Conley holds a BA and MBA from Stanford University and is both a student and thought-leader in positive psychology. He quotes the wisdom of author Edith Wharton,
“In spite of illness, in spite of even the arch-enemy- sorrow, one can remain alive long past the usual disintegration if one is unafraid of change, insatiable in intellectual curiosity, interested in big things, and happy in small ways.”
He also associates wisdom with having a growth mindset, as we learned from Carol Dweck. Having a lens of curiosity allows risk and imagination to work together to open up new possibilities.
Conley invites workers of all ages to become Menterns (simultaneously mentors and interns), with intergenerational reciprocity that allows all age cohorts to learn from each other.
Conley, C. (2018). Wisdom at Work: The Making of a Modern Elder. New York: Currency.
Conley, C. (2013). Emotional Equations: Simple Truths for Creating Happiness + Success by Chip Conley (2012-01-10). Atria.
Conley, C. (2007). Peak: How Great Companies Get Their Mojo from Maslow. San Francisco: Jossey Bass.
Dweck, C. (2007). Mindset: The New Psychology of Success. New York: Ballantine Books.
What could be better than enjoying a cup of coffee and conversation with Tal Ben Shahar, the humble and brilliant international happiness expert? Something even more delightful is having the opportunity to climb up into the barber chair to take part in forty life-affirming conversations between Tal and Avi Peretz, his trusted barber for twenty years.
Tal in the Barber Chair
French philosopher Voltaire quipped “common sense is not so common.” Wise men and women know that their hairstylist does more than simply give them a perfect coiffure, coloring, or trim. The right stylist or barber acts as a trusted confidant, advisor and friend. Tal’s latest book recounts a two-year ambling conversation that he secretly transcribed after each memorable visit to Avi’s salon.
Avi is a generous person who exemplifies Chris Peterson’s adage, “Other people matter.” Each day customers eagerly congregate in Avi’s neighborhood salon nestled on a quiet street in Ramat Hasharon, a small suburb of Tel-Aviv. The consummate host, Avi has considered every sensory detail to make time in his shop truly relaxing and remarkable. Upon entering, customers experience a beautiful fragrant floral arrangement, while listening to a luscious play list of Brazilian jazz and pop songs. Good coffee flows freely, accompanied by juicy peaches or sweet grapes that Avi found in the next door market earlier that morning. The conversation is animated as everyone patiently waits for the highlight of their visit: Avi’s life-changing, common-sense conversations when it is their turns to sit in his barber chair.
In the Safe Harbor
A Safe Harbor
Avi envisions his salon as a safe harbor, a warm and welcome refuge for him and his customers. “No matter how chaotic or wild things get, this place is always there, lighting the way back to a stable shore. We all need a lighthouse in our life.”
Tal likens Avi and his shop to 20th Century psychoanalyst Donald Winnicott’s observation that children playing in a certain radius of their mothers displayed higher creativity in their games than children who played further away. This “circle of creativity of sorts is a space in which children can take risks and try things out, fall down and stand up again, fail and succeed, because they feel secure and safe in the proximity of a person who loves them unconditionally.”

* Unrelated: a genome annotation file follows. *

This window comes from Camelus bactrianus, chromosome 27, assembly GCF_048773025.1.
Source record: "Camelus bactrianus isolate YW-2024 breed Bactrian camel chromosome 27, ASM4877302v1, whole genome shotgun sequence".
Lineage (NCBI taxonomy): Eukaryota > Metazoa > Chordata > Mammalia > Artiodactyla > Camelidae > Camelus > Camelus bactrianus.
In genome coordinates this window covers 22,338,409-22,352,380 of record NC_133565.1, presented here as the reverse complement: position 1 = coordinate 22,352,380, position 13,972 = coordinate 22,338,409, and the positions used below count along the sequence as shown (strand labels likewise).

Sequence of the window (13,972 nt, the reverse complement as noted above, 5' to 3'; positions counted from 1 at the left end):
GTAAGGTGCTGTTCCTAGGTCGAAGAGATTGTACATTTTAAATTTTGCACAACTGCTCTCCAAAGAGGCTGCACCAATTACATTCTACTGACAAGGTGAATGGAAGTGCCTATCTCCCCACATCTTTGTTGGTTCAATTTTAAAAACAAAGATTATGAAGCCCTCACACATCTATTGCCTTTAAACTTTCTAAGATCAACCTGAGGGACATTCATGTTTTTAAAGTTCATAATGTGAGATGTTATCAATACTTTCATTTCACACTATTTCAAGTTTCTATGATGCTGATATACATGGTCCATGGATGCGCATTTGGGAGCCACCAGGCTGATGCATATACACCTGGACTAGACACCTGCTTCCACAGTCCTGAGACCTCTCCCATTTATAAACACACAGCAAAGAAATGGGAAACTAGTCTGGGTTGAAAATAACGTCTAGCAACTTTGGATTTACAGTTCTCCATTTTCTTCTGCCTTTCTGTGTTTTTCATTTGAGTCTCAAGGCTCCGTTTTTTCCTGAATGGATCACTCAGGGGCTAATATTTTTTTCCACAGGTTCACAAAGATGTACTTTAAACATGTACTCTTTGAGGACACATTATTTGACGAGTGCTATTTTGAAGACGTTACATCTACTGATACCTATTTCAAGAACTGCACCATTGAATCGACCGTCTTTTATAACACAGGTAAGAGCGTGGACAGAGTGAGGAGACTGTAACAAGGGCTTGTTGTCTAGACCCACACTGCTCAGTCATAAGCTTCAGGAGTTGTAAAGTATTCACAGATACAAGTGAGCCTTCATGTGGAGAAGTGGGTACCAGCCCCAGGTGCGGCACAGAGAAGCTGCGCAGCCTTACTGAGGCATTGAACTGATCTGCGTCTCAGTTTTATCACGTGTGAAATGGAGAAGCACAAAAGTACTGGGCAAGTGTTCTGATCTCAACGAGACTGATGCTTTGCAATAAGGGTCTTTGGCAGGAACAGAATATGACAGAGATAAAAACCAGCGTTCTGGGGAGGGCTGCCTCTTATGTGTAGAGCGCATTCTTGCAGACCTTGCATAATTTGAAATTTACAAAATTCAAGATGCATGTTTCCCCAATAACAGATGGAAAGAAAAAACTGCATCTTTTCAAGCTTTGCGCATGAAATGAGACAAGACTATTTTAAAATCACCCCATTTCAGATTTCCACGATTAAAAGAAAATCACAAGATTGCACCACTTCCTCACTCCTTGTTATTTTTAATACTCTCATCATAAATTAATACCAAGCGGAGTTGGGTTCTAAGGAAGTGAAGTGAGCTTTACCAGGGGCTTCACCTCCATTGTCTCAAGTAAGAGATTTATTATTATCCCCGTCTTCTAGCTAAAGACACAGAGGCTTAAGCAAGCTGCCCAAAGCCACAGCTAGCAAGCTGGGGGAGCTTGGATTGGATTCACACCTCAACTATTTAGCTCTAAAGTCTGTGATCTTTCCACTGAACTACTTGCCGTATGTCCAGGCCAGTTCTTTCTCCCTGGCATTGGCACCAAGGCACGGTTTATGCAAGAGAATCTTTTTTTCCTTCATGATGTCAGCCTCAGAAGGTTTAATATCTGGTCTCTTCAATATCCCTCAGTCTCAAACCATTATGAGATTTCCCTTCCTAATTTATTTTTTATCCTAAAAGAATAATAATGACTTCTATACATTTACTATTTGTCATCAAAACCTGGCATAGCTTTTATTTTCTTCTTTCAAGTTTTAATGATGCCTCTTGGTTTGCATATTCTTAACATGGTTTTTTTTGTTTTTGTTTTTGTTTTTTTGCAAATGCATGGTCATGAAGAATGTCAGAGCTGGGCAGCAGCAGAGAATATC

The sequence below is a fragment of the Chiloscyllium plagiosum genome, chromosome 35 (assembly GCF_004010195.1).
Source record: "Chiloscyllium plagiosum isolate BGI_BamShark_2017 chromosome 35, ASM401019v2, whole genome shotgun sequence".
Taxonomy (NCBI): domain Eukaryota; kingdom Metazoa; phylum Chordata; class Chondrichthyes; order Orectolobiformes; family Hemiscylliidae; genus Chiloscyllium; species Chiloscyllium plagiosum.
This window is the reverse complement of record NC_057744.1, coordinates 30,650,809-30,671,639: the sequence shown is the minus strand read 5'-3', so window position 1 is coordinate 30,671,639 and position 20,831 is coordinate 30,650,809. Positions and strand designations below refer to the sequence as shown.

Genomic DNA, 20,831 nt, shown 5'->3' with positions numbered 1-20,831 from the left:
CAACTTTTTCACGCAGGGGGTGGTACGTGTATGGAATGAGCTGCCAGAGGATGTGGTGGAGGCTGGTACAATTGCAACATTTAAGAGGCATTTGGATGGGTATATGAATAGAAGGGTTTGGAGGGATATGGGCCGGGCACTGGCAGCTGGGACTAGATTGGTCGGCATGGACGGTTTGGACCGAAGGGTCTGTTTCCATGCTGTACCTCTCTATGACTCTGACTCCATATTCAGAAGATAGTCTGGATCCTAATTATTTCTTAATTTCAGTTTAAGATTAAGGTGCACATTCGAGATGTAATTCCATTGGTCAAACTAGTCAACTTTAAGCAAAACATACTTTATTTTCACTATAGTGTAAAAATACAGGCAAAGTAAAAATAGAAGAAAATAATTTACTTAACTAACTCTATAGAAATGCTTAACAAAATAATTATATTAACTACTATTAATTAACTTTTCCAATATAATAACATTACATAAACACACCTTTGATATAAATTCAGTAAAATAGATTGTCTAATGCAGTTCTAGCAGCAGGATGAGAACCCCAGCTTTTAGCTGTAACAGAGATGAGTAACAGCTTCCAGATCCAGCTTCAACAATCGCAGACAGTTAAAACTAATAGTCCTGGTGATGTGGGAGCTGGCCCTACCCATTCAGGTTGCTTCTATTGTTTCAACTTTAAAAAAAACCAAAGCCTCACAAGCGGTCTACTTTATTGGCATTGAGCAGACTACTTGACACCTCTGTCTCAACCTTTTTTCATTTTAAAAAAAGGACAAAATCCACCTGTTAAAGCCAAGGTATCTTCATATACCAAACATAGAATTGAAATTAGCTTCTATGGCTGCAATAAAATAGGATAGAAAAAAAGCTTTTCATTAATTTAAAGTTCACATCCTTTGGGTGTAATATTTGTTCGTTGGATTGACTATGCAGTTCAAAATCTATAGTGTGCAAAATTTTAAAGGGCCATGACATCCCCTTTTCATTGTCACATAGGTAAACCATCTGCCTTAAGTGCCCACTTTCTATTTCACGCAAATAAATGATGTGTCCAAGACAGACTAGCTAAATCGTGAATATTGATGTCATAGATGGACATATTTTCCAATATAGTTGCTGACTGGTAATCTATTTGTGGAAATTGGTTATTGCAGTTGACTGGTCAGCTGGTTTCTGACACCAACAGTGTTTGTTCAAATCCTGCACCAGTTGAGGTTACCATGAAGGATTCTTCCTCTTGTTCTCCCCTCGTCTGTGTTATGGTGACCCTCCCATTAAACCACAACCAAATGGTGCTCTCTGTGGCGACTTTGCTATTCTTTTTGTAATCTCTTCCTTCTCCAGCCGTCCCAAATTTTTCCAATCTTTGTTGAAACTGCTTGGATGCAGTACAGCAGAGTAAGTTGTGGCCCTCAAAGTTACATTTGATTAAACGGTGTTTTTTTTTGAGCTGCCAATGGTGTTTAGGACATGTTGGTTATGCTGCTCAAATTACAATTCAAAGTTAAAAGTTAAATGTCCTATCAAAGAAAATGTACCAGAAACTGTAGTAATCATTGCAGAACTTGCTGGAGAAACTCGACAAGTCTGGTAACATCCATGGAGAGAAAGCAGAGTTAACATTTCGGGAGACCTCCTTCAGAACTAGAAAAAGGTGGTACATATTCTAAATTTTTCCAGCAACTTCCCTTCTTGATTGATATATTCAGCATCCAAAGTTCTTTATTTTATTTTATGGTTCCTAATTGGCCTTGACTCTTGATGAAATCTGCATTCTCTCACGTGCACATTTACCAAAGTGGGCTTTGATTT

Choose by Click
Living in New York City, many people go to swanky salons that charge upwards of $250 or $400 for esoteric treatments but I’ve always chosen my hairstylist based on whether we click. Sure, my stylist has to be skilled with the scissors and blow drier but I’m searching for a soul connection.
Lisa and her hair stylist,
Eddie Bangiyev at Le Posh Salon in Manhattan
According to Tal,
“We go to the hair salon or barber shop in search of some kind of change. We ask for anything from a minor trim to a major cut, a barely perceptible highlight to a transformational new color. Many of us, however, secretly or openly desire to go beyond external change, beyond altering the way or head looks from the outside. What we truly seek is internal change, – anything from a trim to a transformation of that which goes on inside our head.”
Tal likens Avi to Carl Rogers, considered the father of client-centered therapy. Rogers claimed that “empathetic understanding – simply the ability to be there for the other person is the key to the therapeutic process.” Each chapter conveys another Avi and Tal interaction in which Avi, once again, bestows the most fitting story or asks the right question. Exchanges with Avi provide insight or encouragement to take the next right action.
One morning Tal entered the salon to discover a cluster of women talking under four enormous bee-hive blow-driers that created a thunderous drone. Avi strolled over to Tal, gave him a big hug, and invited him to come back in a few hours when the shop would be quieter. Before Tal walked away, Avi handed him his cell and said, “Read this before you go. Every day my friend texts me some words to reflect upon. Here’s what he sent me today:”
And when life changes the rules change,
And when the rules change we need to write
a new rule book.
Today, be mindful. Maybe your life has
changed, and only you haven’t?”
Sometimes we can be transformed just from a simple statement from a trusted friend.
credit Judy Rand
“Just as we go to the gym to strengthen our physical muscles, we go to our hair salon to strengthen our slowness muscles. In this way we can savor more of the beauty that lies within and without.”
This reminds me of the soaring words of Anais Nin: “What lies behind us and what lies in front of us are simple matters compared to what lies within us.”
Read this book to hang out with two radiant, loving master teachers who will connect you to your inner wisdom and joy.
Ben-Shahar, T. (2018). Short Cuts to Happiness: Life-Changing Lessons from My Barber. The Experiment Publishing Company.
Ackerman, C. (2017). Client-centered therapy + Carl Rogers’ #1 person-centered technique. Positive Psychology Program.
Winnicott, D. W. (1971). Playing and Reality.. Routledge Classics, Volume 86.
Pictures of Tal Ben-Shahar and Avi Peretz used with permission from The Experiment publishers.